‘Pushpa – The Rise’ movie review: But for a few sparkling moments

The first edition of the two-part gangster drama is a mixed bag, despite a few riveting segments. Allu Arjun is impressive, but did an over-the-top and caricaturish opponent require a Fahadh Faasil?

An hour into director B Sukumar’s Telugu film Pushpa – The Rise, set in the Seshachalam forest bordering Tamil Nadu and Andhra Pradesh, a character makes a frenzied announcement to Pushparaj (Allu Arjun) that the cops are on their trail, with their eyes on the red sandalwood stocked in the godown. What follows in the next few minutes shows yet again why Telugu filmmakers excel in making masala segments that capture viewers’ imagination. How Pushpa hoodwinks the cops and secures the red sandalwood might seem tough in reality, but a larger-than-life Telugu film will make the audiences give into that suspension of disbelief.

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Pushpa – The Rise, the first instalment of the two-part gangster drama, traces the rise of the shrewd protagonist from a daily wager to controlling the smuggling syndicate. The story takes place when pagers were in vogue and mobile phones a luxury.Pushpa – The Rise

  • Cast: Allu Arjun, Rashmika Mandanna, Fahadh Faasil
  • Direction: B Sukumar
  • Music: Devi Sri Prasad

After Rangasthalam, Sukumar presents another story in a raw and rustic tone, this time in the Chittoor belt, complete with a smattering of Tamil lingo. The cat and mouse game between the cops and the smugglers in the opening segment serves to show what makes Pushpa stand out from others of his ilk. We see him through the eyes of daily wager Kesava (Jagadeesh Prathap Bandari makes a mark) who goes on to be his loyal apprentice. It’s a sort of a ‘meeting story’ when we are introduced to Pushpa’s audacity to want a lot more than the pittance that the coolies are doled out.

The origin story unravels in greater detail by and by and often harks back to Pushpa being questioned about his family name. It’s a trope that several mainstream films have overused, particularly with a wayward protagonist. Pushpa’s only vulnerability is when someone mocks him of his origins.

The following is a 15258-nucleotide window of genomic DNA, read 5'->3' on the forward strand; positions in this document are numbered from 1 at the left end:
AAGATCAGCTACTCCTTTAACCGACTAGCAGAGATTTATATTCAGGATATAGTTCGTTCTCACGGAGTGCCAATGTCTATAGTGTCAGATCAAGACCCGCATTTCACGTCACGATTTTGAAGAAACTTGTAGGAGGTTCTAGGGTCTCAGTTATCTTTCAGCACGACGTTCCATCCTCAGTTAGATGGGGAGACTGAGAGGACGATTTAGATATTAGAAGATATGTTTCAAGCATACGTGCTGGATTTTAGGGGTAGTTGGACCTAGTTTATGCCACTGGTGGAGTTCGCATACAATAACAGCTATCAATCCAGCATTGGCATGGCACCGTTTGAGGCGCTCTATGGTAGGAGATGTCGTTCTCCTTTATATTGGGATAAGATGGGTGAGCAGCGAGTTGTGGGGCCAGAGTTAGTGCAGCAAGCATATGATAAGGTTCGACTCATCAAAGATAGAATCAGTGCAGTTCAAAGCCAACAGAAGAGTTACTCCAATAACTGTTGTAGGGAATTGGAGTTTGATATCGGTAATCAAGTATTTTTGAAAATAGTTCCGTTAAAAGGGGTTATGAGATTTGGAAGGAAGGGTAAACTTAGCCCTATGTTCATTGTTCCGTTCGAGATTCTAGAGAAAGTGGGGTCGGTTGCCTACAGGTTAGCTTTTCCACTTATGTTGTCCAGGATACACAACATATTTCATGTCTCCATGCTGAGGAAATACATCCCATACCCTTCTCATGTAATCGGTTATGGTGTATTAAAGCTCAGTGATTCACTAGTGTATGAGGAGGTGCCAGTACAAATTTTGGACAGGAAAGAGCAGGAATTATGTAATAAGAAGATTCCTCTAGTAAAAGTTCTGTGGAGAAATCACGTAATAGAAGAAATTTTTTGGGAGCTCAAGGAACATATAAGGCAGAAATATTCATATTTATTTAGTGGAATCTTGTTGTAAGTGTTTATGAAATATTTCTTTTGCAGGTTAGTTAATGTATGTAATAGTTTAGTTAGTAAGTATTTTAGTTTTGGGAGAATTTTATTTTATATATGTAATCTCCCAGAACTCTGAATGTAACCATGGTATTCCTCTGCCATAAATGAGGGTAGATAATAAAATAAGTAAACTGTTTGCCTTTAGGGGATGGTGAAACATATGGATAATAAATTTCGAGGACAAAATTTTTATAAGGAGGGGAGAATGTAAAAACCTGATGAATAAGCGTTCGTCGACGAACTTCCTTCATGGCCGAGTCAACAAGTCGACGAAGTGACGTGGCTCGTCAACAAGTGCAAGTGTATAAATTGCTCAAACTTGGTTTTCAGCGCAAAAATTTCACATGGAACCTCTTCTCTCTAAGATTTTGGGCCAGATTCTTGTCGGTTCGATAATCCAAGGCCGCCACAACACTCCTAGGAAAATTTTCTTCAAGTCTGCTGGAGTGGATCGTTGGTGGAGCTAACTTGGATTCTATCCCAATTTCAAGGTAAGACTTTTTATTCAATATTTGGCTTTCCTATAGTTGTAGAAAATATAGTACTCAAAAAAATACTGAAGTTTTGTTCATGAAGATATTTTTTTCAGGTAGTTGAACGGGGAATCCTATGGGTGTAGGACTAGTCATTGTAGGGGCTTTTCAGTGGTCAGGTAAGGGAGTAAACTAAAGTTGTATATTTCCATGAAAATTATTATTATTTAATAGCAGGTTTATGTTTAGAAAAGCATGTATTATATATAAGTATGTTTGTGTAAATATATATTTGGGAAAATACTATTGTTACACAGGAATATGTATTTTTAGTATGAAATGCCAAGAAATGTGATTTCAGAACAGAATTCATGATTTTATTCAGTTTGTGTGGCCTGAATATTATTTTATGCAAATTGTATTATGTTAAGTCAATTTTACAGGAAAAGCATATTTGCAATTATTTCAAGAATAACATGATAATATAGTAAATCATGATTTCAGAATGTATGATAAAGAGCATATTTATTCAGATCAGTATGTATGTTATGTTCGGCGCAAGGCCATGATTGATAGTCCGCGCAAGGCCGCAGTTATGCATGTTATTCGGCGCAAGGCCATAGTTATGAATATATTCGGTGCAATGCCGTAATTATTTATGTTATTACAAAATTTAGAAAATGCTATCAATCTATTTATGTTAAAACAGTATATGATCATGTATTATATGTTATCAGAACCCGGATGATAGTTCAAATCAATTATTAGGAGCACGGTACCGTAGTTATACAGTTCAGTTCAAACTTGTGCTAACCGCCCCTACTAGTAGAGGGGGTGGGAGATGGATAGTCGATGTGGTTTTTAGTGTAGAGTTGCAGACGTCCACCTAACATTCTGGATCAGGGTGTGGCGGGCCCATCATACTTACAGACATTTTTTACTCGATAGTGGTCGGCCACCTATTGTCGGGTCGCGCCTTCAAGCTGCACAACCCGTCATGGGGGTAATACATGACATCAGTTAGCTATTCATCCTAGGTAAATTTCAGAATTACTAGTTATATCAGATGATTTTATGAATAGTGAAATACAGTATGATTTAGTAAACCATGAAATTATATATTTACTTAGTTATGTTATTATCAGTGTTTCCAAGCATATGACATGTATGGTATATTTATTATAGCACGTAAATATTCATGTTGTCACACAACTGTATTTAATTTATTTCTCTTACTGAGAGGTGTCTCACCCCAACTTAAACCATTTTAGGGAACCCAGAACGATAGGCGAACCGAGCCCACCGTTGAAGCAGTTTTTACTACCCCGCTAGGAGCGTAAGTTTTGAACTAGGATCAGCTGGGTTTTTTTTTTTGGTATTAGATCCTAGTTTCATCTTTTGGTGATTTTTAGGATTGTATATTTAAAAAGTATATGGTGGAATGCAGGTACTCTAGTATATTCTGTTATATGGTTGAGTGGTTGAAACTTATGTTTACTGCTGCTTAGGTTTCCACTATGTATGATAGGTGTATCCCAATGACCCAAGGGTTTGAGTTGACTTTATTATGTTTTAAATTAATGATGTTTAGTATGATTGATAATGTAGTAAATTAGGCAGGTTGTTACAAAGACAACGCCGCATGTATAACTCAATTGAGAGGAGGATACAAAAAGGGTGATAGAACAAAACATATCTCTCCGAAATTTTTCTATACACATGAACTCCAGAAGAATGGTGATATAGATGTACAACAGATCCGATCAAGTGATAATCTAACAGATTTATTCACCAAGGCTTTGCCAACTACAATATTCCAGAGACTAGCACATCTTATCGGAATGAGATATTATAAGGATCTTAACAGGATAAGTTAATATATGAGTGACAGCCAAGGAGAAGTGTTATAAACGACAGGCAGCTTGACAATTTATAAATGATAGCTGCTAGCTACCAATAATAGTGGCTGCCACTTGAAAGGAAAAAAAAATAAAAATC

Sukumar gives Pushpa a characteristic gait with a raised right shoulder and an ever-present swagger, but never actually makes him vulnerable. Not even when he is taking on supposedly ruthless kingpins at every step of the smuggling syndicate. The three smuggler brothers hardly pose a threat to Pushpa. Mangalam Sreenu (Sunil) appears menacing on a comparative scale. The supposedly brave cop Govindappa (Harish Uttaman) is forgotten soon enough and gets a blink-and-miss appearance towards the end. The lack of a staunch opponent makes Pushpa’s rise fairly simple.

What makes Pushpa so ruthless and ambitious? We will never know. The story wants us to be content with the argument that he has never gotten his due since childhood, neither in terms of money nor dignity, and now he wants it all. He knows a thing or two about the predator-prey cycle (the ‘Daakko Daakko Meka’ song is a catchy, rousing number on screen) and wants to be on top of it. Can he?

Despite the want of more depth in the characterisation, Allu Arjun makes Pushparaj striking. He owns the swagger and is in control of things. He exudes the shrewdness required for his part and brings in restraint in the emotional portions.

Much of Pushpa happens in the forest and the atmospherics add to the immersive quality of the film. Mirosław Kuba Brożek’s camera pulls us into the wilderness, bringing alive the interplay of deep greens and stark browns of the land and its people, contrasted by the sparkling waters. Devi Sri Prasad’s music and background score accentuate the rustic setting.

Pushpa begins as an absorbing tale before it meanders with a silly romance track and crawls post intermission to an underwhelming finish. The less said about the characterisation of women in this film, the better. As Srivalli, Rashmika is required to exude rustic exuberance and nothing more. And who thought it is humorous to have the hero ask the woman to kiss him for ₹5000? Later, Srivalli tells him that she still fell in love with him and thought his actions stemmed from the fact that he did not know better. For a moment, I had hoped this scene was going to set things right, but what she said soon after dashed all hopes.

The much-hyped special song featuring Samantha Ruth Prabhu elicits the expected response in the theatre but you can’t help wondering if someone of her stature and calibre needed to do this. Isn’t it high time item numbers are done away with?

The women in this film range from a weepy, good mother at one end to a paan-chewing, venom-spewing bejewelled wife (Anasuya Bharadwaj) of a smuggler at the other end, both cliches. After Rangamma in Rangasthalam, Anasuya deserved better.

But the biggest disappointment is Fahadh Faasil. The second part will see a lot more of him, but the little we get of him in this film is a dampener. You don’t need a Fahadh Faasil for an over the top opponent.

Pushpa – The Rise is riveting in some segments and bland in others. Allu Arjun shoulders the film, but his coming together with Sukumar should have been for a more absorbing narrative. Perhaps the second part, Pushpa – The Rule, will be better.

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